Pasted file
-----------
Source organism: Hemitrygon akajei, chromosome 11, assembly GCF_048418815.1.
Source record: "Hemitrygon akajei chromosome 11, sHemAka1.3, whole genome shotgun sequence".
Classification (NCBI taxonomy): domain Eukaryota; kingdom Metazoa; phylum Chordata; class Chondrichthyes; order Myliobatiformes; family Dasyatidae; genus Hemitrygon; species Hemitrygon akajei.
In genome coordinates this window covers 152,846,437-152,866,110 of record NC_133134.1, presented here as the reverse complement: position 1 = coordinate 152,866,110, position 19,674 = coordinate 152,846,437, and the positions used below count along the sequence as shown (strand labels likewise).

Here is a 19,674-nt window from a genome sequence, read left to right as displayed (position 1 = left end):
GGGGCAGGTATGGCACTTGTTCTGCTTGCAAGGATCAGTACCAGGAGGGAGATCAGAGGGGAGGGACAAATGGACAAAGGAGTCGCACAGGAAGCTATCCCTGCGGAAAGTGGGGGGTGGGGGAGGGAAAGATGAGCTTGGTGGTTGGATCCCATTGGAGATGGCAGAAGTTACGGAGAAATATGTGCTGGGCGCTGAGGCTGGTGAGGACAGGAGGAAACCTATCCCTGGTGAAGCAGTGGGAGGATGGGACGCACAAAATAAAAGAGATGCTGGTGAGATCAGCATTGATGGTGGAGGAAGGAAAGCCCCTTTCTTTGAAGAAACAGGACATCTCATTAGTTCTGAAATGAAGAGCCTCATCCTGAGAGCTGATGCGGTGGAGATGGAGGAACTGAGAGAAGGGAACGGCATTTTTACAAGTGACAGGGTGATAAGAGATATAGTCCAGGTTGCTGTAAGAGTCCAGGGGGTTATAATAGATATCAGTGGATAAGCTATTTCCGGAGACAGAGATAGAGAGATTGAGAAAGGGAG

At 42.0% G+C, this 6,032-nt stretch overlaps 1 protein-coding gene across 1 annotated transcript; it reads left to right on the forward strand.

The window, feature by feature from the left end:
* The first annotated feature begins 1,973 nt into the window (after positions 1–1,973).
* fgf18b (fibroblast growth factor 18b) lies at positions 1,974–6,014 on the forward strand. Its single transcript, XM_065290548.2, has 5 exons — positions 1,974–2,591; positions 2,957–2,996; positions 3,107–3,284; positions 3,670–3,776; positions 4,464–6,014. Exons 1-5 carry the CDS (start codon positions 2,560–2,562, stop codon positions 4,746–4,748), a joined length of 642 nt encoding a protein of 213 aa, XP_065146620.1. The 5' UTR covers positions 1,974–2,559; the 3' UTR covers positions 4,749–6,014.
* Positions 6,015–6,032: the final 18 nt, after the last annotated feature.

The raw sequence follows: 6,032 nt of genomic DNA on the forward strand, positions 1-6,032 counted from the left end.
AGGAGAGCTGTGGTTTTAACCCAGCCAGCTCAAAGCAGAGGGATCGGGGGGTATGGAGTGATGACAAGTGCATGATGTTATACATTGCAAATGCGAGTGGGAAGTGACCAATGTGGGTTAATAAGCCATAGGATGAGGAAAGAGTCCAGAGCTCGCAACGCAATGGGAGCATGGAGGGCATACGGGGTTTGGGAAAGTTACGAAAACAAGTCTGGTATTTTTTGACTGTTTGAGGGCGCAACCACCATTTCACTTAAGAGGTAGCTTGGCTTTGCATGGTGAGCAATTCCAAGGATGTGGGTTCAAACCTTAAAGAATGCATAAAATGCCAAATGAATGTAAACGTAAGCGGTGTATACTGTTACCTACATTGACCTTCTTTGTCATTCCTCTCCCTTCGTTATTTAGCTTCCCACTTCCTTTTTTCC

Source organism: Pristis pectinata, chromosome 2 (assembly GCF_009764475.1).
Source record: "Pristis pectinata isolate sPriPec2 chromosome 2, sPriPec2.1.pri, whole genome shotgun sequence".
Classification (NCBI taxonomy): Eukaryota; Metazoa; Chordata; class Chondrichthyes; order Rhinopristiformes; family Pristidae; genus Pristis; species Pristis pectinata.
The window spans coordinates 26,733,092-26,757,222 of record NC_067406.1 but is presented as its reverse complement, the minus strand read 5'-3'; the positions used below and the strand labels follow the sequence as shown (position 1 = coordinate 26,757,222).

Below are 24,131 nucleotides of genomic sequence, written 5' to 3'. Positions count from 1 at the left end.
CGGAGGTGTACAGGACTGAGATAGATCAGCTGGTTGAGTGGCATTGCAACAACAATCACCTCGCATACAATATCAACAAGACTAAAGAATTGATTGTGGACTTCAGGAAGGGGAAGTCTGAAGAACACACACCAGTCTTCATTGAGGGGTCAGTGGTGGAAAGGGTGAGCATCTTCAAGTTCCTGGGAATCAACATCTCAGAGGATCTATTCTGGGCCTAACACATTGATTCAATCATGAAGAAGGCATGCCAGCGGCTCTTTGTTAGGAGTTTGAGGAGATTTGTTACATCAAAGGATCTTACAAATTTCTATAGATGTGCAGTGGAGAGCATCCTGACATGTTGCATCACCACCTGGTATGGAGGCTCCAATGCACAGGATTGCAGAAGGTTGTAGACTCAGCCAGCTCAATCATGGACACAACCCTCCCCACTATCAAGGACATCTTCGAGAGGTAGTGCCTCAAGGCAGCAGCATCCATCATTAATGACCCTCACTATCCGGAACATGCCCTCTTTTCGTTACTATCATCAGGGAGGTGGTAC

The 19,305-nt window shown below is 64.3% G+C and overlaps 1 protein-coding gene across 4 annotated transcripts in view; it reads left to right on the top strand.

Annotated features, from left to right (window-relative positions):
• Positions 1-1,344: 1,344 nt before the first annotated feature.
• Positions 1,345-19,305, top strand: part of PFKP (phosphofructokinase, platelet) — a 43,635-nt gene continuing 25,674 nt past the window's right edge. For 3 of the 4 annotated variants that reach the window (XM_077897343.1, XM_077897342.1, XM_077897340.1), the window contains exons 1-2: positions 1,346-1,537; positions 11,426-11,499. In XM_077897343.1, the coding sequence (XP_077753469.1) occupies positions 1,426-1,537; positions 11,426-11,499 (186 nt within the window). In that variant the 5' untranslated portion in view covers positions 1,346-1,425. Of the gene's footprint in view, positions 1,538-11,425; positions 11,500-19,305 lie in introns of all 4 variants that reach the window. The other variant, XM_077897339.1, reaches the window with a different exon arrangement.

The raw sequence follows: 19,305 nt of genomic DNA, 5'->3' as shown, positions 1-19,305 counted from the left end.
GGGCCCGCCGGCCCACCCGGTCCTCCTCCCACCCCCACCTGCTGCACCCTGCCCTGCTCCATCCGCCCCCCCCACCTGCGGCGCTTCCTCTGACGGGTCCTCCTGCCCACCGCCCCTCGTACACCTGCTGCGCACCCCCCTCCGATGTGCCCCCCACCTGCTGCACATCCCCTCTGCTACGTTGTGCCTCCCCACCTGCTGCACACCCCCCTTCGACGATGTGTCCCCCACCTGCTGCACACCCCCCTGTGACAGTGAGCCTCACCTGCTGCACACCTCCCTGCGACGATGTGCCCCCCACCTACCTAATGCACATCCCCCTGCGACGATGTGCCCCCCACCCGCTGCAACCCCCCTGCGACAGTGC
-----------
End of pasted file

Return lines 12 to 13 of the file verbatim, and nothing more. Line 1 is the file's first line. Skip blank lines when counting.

The raw sequence follows: 6,032 nt of genomic DNA on the forward strand, positions 1-6,032 counted from the left end.
AGGAGAGCTGTGGTTTTAACCCAGCCAGCTCAAAGCAGAGGGATCGGGGGGTATGGAGTGATGACAAGTGCATGATGTTATACATTGCAAATGCGAGTGGGAAGTGACCAATGTGGGTTAATAAGCCATAGGATGAGGAAAGAGTCCAGAGCTCGCAACGCAATGGGAGCATGGAGGGCATACGGGGTTTGGGAAAGTTACGAAAACAAGTCTGGTATTTTTTGACTGTTTGAGGGCGCAACCACCATTTCACTTAAGAGGTAGCTTGGCTTTGCATGGTGAGCAATTCCAAGGATGTGGGTTCAAACCTTAAAGAATGCATAAAATGCCAAATGAATGTAAACGTAAGCGGTGTATACTGTTACCTACATTGACCTTCTTTGTCATTCCTCTCCCTTCGTTATTTAGCTTCCCACTTCCTTTTTTCC